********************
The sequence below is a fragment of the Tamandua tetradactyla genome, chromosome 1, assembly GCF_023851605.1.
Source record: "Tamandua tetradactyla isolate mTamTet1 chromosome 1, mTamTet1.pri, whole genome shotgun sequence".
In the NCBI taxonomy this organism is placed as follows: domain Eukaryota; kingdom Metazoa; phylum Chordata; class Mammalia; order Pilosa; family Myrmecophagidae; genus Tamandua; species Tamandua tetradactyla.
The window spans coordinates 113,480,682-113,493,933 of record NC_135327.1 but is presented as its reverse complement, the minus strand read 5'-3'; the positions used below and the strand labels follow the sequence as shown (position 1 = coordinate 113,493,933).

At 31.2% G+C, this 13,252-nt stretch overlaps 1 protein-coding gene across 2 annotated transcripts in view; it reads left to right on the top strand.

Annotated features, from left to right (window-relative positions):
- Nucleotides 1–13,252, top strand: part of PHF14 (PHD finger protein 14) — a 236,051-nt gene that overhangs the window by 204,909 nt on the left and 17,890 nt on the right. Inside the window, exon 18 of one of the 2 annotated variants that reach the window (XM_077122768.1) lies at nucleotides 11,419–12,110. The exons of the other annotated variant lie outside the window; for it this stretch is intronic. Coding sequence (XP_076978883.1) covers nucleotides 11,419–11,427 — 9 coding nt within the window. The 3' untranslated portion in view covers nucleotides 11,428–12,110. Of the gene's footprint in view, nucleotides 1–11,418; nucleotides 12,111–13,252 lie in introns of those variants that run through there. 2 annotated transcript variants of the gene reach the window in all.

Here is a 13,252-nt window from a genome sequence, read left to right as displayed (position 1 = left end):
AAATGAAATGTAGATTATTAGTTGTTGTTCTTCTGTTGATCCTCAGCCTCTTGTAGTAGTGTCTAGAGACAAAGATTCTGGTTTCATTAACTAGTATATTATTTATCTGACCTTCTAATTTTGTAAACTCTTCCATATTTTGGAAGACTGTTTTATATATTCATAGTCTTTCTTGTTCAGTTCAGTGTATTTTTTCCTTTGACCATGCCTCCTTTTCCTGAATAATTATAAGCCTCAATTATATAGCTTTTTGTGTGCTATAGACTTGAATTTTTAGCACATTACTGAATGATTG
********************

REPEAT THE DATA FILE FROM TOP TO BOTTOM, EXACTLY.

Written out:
The sequence below is a fragment of the Tamandua tetradactyla genome, chromosome 1, assembly GCF_023851605.1.
Source record: "Tamandua tetradactyla isolate mTamTet1 chromosome 1, mTamTet1.pri, whole genome shotgun sequence".
In the NCBI taxonomy this organism is placed as follows: domain Eukaryota; kingdom Metazoa; phylum Chordata; class Mammalia; order Pilosa; family Myrmecophagidae; genus Tamandua; species Tamandua tetradactyla.
The window spans coordinates 113,480,682-113,493,933 of record NC_135327.1 but is presented as its reverse complement, the minus strand read 5'-3'; the positions used below and the strand labels follow the sequence as shown (position 1 = coordinate 113,493,933).

At 31.2% G+C, this 13,252-nt stretch overlaps 1 protein-coding gene across 2 annotated transcripts in view; it reads left to right on the top strand.

Annotated features, from left to right (window-relative positions):
- Nucleotides 1–13,252, top strand: part of PHF14 (PHD finger protein 14) — a 236,051-nt gene that overhangs the window by 204,909 nt on the left and 17,890 nt on the right. Inside the window, exon 18 of one of the 2 annotated variants that reach the window (XM_077122768.1) lies at nucleotides 11,419–12,110. The exons of the other annotated variant lie outside the window; for it this stretch is intronic. Coding sequence (XP_076978883.1) covers nucleotides 11,419–11,427 — 9 coding nt within the window. The 3' untranslated portion in view covers nucleotides 11,428–12,110. Of the gene's footprint in view, nucleotides 1–11,418; nucleotides 12,111–13,252 lie in introns of those variants that run through there. 2 annotated transcript variants of the gene reach the window in all.

Here is a 13,252-nt window from a genome sequence, read left to right as displayed (position 1 = left end):
AAATGAAATGTAGATTATTAGTTGTTGTTCTTCTGTTGATCCTCAGCCTCTTGTAGTAGTGTCTAGAGACAAAGATTCTGGTTTCATTAACTAGTATATTATTTATCTGACCTTCTAATTTTGTAAACTCTTCCATATTTTGGAAGACTGTTTTATATATTCATAGTCTTTCTTGTTCAGTTCAGTGTATTTTTTCCTTTGACCATGCCTCCTTTTCCTGAATAATTATAAGCCTCAATTATATAGCTTTTTGTGTGCTATAGACTTGAATTTTTAGCACATTACTGAATGATTG